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House votes to let Puerto Rico decide statehood

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The House of Representatives passed the Puerto Rico Status Act, a bill to give the island territory the chance to decide its own future. If fully approved and signed into law, it would set up a binding referendum on Nov. 5, 2023, in which Puerto Ricans would choose from among three options: statehood, independence, or sovereignty in free association with the United States.

“It is time Congress recognizes that Puerto Rico has no interest in being a colony. Just as we in the U.S. should have no interest in being a colonizing power in 2022,” Rep. James McGovern, D-Mass., said.

The House passed the bill, 233-191, with the votes falling largely along party lines. Democrats contended it’s about the right to self-determination.

“For far too long, however, the people of Puerto Rico have been excluded from the full promise of American democracy and self-determination that our nation has always championed,” Rep. Steny Hoyer, D-Md.

Republicans expressed displeasure that the bill was pushed through at the end of the year with little notice and insufficient time for consideration. They said it is poorly written and has no chance to become law this late in the Congress.

“If Puerto Ricans vote to become a sovereign or independent nation, this legislation tells them what they have to include in their new constitution, how they have to ratify their constitution, and how elections for government officers should take place. And my friends across the aisle want to talk about colonial power. What’s that sound like?” Rep. Guy Reschenthaler, R-Pa., said.

Whatever Puerto Ricans choose during a referendum, the U.S. government would help them transition on a pre-set timeline. For instance if they choose independence, there would be a constitutional convention within six months, and the resulting document would have to be ratified by the people.

Under sovereignty in free association, Puerto Rico would have its own constitution and leaders, and rule itself, but still have a small financial relationship with the U.S. and receive military support if necessary.

If they choose statehood, the president would be required to make a proclamation within a year. Puerto Rico’s governor would then set dates and requirements for elections for the state’s senators and representatives in Congress.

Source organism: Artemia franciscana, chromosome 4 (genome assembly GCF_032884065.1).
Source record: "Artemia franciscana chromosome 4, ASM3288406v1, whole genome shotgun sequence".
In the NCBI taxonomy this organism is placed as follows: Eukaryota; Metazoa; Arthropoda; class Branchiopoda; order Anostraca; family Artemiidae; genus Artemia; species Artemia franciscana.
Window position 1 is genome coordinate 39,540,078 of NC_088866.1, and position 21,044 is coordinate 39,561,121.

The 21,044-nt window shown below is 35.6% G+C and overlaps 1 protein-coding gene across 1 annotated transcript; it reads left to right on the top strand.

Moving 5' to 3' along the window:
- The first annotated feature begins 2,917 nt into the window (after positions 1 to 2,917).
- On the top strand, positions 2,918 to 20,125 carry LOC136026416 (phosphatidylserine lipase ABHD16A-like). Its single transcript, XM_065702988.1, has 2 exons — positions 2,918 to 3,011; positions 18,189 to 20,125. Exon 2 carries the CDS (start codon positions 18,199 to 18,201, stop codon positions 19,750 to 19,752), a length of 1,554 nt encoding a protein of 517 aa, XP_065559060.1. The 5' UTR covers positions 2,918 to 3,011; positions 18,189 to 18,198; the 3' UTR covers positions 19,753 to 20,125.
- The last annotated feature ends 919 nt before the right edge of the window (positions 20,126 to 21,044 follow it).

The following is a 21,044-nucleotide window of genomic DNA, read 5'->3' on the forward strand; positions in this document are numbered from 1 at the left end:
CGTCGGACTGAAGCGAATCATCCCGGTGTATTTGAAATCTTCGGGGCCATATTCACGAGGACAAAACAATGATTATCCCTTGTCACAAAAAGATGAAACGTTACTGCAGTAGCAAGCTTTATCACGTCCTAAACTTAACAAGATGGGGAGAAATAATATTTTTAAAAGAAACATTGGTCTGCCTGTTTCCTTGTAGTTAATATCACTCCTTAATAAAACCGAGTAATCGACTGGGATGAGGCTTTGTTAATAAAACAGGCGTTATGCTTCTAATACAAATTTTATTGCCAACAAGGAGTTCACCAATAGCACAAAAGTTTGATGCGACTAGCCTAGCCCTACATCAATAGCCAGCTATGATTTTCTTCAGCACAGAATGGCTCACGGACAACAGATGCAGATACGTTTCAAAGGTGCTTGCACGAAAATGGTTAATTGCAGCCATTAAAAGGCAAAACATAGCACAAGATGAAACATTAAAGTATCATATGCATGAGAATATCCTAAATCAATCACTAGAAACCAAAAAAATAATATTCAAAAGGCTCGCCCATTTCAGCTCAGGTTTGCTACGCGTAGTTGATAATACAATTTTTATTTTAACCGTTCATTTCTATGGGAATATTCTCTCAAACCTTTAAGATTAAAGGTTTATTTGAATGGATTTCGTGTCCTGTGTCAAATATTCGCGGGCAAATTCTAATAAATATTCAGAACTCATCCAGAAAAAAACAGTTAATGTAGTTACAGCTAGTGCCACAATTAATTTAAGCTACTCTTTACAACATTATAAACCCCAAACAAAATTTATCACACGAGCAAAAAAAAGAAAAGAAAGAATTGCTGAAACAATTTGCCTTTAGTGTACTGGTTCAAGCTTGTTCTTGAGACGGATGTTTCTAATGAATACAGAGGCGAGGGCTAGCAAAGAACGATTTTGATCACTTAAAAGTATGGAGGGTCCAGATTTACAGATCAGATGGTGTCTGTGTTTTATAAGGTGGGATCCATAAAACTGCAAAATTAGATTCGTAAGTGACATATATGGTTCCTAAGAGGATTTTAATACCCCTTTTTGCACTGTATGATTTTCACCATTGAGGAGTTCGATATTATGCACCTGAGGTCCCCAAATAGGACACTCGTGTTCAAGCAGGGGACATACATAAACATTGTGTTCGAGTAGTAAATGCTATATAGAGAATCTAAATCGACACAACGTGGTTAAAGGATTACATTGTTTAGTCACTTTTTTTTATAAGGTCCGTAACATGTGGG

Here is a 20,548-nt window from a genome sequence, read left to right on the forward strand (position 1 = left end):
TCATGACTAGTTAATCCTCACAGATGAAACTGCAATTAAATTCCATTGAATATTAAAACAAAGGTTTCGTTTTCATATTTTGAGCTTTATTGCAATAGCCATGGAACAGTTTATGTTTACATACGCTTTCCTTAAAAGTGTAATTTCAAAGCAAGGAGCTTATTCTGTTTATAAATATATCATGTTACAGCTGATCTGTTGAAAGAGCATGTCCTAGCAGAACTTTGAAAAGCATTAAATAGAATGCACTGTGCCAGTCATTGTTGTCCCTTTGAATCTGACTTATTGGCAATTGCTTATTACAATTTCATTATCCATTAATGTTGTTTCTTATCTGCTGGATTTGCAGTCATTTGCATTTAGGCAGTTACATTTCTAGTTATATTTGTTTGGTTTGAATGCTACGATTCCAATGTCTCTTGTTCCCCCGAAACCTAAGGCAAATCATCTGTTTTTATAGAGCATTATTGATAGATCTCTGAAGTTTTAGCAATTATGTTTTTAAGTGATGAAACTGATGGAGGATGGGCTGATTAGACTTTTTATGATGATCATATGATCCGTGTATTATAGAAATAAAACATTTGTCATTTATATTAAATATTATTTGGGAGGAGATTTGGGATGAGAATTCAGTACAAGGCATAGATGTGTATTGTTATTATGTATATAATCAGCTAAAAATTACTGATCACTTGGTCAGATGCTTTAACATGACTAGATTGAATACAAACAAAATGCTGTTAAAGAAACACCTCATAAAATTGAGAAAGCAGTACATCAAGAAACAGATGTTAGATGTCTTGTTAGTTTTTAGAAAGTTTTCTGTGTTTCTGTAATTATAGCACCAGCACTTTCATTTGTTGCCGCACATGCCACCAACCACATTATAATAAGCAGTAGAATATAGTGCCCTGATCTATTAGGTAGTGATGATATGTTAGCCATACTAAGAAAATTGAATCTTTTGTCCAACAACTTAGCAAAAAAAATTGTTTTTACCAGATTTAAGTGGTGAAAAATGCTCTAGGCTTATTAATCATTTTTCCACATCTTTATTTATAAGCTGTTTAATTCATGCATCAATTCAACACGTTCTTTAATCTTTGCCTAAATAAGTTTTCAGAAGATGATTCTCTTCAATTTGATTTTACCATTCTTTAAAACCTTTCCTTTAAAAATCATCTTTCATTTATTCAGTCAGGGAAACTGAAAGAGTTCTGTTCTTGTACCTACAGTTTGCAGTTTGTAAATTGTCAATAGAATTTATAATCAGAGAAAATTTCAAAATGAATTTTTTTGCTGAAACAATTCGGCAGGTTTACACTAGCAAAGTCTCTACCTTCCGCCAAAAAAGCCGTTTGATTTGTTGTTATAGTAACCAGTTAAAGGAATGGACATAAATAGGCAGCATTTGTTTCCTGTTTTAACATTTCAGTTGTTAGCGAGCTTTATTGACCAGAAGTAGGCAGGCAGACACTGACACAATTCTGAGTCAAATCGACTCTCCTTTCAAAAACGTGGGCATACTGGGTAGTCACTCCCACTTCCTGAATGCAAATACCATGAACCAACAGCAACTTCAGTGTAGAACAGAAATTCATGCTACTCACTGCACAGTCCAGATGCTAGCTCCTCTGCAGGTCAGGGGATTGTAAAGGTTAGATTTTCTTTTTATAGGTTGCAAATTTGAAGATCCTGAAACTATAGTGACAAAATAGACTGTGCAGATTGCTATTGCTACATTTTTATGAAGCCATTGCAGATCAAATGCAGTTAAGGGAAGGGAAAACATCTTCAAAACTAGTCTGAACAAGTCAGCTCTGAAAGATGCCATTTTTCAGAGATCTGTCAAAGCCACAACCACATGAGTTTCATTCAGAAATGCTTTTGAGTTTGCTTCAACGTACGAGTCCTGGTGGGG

If Puerto Rico became a state it would have significant political ramifications. The island has no voting representation in congress, its residents can’t vote in presidential elections and it does not receive certain tax revenues assigned to states. The commonwealth has about the same population as Iowa, which has four representatives in the House, and six electoral votes in presidential elections.

Puerto Rico’s political status has been debated for years. In 2020, the territory voted in favor of statehood 52-47 percent. However, while that vote was official in Puerto Rico and called on its government to begin negotiations, it could not compel the U.S. government to accept the results. In 2017, another non-binding resolution was approved with 97% of the vote, but there was only 23% turnout.

In 2021, Puerto Rico’s governor advocated for statehood in a CBS News documentary.

“How come we are citizens of the most democratic nation in the world yet we do not vote for the president of that nation? How come we have no voting representation in Congress as American citizens,” Gov. Pedro Pierluisi, D, said. “It’s like geographic discrimination and it makes no sense. We’re not immigrants.”

But this bill does not appear to have enough time or support to get through Congress before the end of the session. So regardless of which way it ultimately goes, Pierluisi and his fellow citizens will have to wait.

The House of Representatives wants to give Puerto Rico the chance to decide its own future by bringing forward the Puerto Rico Status Act. If fully approved and signed into law, it would set up a binding referendum on November 5th 2023, in which Puerto Ricans would choose from among three options: statehood, independence, or sovereignty in free association with the United States.

McGovern: “It is time Congress recognizes that Puerto Rico has no interest in being a colony. Just as we in the US should have no interest in being a colonizing power in 2022.”

The House passed the bill, but the votes fell largely along party lines, with democrats supporting and republicans opposing. Democrats contend it’s about the right to self-determination. 

Rep. Steny Hoyer, D-MD: “For far too long, however, the people of Puerto Rico have been excluded from the full promise of American democracy and self-determination that our nation has always championed.”

 

Republicans expressed displeasure that the bill was pushed through at the end of the year with little notice and insufficient time for consideration. They say it is poorly written and has no chance to become law this late in the Congress. 

 

Rep. Guy Reschenthaler: “If Puerto Ricans vote to become a sovereign or independent nation, this legislation tells them what they have to include in their new constitution, how they have to ratify their constitution, and how elections for government officers should take place. And my friends across the aisle want to talk about colonial power. What’s that sound like?” 

 

Whatever Puerto Ricans choose during a referendum, the US government would then help the island transition on a pre-set timeline. For instance if they choose independence, there would be a constitutional convention within six months, and the resulting document would have to be ratified by the people.